Last Tuesday night atop a trendy, glass-enshrouded shopping complex in the outskirts of Brooklyn, the cast and creative minds behind Apple TV’s new show, “Mythic Quest: Raven’s Banquet,” waited to present their program to a group of “It’s Always Sunny in Philadelphia” fans, eager to see what Rob McElhenney had to offer in his newest venture.
With Apple footing the bill of everyone’s dine-in theater experience, audience members were ready to commend the tech company on their latest efforts in entering the world of streaming. Little did Tim Cook know that I, an avid consumer of television programming, would be in attendance, and it would take more than free food and an hour of entertainment to convince me to sing Apple’s praises.
“Mythic Quest: Raven’s Banquet” is a half-hour sitcom made for Apple TV+. It follows the happenings of a video game developing company and its assortment of conveniently diverse employees who clash at times but stick together due to the amount of success their creative efforts have achieved.
McElhenney, one of the show’s creators, kicked off last week’s event by warming up the crowd and welcoming everyone to one of the first public screenings of the show. He said a few words then introduced “Mythic Quest: Raven’s Banquet” to an audience who knew little to nothing about the show beyond the involvement of the “Always Sunny” team.
Although both “Mythic Quest” and “It’s Always Sunny in Philadelphia” do bear some resemblance to one another, most notably in the delivery of certain jokes, “Mythic Quest” offers a different vehicle in which viewers can be delivered a new take on an all too frequented show format that is the traditional sitcom.
Being a show made exclusively for streaming, “Mythic Quest” doesn’t face the same limitations that plague network television. That being said, the show does not take advantage of its freedoms, using crude language sparingly and using visual gags that take things over the line, but not so far as to alienate those who get easily turned off at a small dose of political incorrectness. “Mythic Quest: Raven’s Banquet” is able to straddle the line between crude and tasteful well enough to keep most viewers invested and eager to see where the story takes them.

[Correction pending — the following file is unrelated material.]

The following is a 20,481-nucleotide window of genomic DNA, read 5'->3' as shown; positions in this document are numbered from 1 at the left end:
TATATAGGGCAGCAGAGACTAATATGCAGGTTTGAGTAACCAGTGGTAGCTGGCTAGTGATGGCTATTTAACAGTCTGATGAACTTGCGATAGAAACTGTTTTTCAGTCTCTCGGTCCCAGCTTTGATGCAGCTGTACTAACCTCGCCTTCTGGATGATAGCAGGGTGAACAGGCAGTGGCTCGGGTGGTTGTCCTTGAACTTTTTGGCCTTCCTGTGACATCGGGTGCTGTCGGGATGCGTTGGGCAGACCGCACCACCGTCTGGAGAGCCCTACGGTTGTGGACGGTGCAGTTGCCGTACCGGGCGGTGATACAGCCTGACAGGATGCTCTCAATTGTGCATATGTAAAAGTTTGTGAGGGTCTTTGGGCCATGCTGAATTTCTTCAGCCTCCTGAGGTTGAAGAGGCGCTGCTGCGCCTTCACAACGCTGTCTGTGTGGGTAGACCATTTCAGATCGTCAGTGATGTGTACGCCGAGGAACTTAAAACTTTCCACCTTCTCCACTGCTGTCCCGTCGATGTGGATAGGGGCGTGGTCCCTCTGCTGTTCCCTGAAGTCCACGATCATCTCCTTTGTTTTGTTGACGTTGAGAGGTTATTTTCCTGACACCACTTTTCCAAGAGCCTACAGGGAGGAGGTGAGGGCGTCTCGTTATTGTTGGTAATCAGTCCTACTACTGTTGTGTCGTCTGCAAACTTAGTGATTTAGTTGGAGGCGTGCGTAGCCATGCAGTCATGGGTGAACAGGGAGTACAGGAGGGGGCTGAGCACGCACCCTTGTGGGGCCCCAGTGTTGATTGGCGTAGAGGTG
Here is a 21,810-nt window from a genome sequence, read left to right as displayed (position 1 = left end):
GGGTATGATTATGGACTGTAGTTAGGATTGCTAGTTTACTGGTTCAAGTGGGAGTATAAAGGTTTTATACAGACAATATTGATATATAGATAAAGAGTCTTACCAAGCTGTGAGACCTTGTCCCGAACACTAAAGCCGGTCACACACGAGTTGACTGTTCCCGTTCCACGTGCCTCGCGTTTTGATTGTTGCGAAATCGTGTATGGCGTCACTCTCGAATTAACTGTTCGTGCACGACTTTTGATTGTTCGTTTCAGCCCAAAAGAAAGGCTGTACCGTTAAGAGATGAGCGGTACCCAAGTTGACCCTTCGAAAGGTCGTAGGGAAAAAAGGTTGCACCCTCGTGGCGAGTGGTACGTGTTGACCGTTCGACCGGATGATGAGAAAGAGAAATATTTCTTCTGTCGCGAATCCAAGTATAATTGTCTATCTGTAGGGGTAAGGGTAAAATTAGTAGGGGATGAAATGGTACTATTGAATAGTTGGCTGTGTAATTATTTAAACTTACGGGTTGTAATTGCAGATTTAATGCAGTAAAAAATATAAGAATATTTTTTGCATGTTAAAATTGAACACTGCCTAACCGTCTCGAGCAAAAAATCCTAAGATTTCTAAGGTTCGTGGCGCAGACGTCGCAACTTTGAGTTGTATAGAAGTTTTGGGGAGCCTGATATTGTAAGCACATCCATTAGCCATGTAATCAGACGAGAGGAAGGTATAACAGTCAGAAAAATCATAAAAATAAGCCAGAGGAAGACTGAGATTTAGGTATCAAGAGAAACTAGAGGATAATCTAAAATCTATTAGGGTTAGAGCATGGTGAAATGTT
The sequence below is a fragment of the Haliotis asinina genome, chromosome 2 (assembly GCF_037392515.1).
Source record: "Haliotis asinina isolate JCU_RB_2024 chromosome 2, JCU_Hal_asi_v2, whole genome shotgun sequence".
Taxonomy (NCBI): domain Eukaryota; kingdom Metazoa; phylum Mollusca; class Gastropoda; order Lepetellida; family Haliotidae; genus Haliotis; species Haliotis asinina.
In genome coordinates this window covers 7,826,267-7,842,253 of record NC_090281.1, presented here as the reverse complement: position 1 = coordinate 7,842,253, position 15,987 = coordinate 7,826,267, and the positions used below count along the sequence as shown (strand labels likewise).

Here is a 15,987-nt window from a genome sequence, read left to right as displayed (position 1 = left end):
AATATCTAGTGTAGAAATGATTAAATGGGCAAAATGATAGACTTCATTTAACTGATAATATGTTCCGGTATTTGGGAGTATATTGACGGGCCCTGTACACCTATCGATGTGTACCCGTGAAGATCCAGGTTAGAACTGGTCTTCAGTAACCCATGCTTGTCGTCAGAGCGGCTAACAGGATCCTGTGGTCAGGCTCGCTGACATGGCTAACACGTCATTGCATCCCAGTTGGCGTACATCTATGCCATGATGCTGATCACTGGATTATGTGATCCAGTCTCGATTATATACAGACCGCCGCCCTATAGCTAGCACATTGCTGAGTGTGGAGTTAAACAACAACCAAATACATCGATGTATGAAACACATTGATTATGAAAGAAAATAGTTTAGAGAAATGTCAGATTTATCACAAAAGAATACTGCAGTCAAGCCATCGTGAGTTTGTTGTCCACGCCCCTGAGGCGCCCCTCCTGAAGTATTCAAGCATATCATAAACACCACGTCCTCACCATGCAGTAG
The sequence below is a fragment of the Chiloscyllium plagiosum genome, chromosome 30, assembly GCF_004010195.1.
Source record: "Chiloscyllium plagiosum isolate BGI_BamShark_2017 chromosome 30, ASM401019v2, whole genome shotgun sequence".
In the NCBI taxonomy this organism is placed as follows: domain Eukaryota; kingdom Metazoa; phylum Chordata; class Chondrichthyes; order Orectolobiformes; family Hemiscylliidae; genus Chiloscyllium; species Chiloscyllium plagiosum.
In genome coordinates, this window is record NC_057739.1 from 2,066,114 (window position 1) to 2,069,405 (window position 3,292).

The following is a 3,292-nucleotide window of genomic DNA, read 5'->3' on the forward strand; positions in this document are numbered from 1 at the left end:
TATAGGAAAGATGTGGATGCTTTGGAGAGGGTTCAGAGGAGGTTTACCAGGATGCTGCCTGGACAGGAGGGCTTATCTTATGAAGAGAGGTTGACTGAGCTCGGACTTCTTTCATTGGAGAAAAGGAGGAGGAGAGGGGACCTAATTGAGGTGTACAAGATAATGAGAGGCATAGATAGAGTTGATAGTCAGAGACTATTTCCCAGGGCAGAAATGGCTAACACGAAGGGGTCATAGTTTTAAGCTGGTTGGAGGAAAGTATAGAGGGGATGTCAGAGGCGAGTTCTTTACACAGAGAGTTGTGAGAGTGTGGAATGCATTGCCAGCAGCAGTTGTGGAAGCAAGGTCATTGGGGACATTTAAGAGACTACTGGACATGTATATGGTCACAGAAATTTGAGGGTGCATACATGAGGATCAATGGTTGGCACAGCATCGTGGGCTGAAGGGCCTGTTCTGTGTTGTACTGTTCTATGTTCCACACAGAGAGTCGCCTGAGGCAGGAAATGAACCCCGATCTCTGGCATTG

Going into Tuesday’s screening, attendees were only aware that they would be viewing two episodes, assumingly the first two. Episodes one and three were screened, which highlighted one of the series’ most crucial strengths: its ability to give viewers a sense of inclusivity by not requiring them to stay tied down to a continuing plot.
Although certain moments or lines did tie the two episodes together, not much was required of the audience to understand what was going on, which can be welcoming to a casual viewer looking for a new, easy watch.
Another strength of the show is its creative team and their efforts to deliver an authentic, funny show. The characters feel well-defined, making audiences believe they’ve known each other for some time before showing up on viewers’ screens.
Much of the writing team are veteran “It’s Always Sunny in Philadelphia” writers, excelling in writing naturally flowing scenes and making no joke or situation feel forced. Part of the development process for the show included producers touring and observing a real video game developing studio in Canada, noted McElhenney in the post-screening Q&A. The show feels real, which helps keep viewers invested in the story.
“Mythic Quest” has much more to be said for it, but one thing that is certain is the amount of potential the first season of this show holds. If the two episodes screened at the event were a reflection of the season as a whole, “Mythic Quest: Raven’s Banquet” is a promising offer to the limited Apple TV+ lineup. McElhenney has hit the ground running with his latest creative endeavor and has shown no intent on slowing down, as the second season is already in production.
I cannot say there is faith to be held in Apple TV+ as a platform, but I can indeed sing the praises of their latest exclusive release.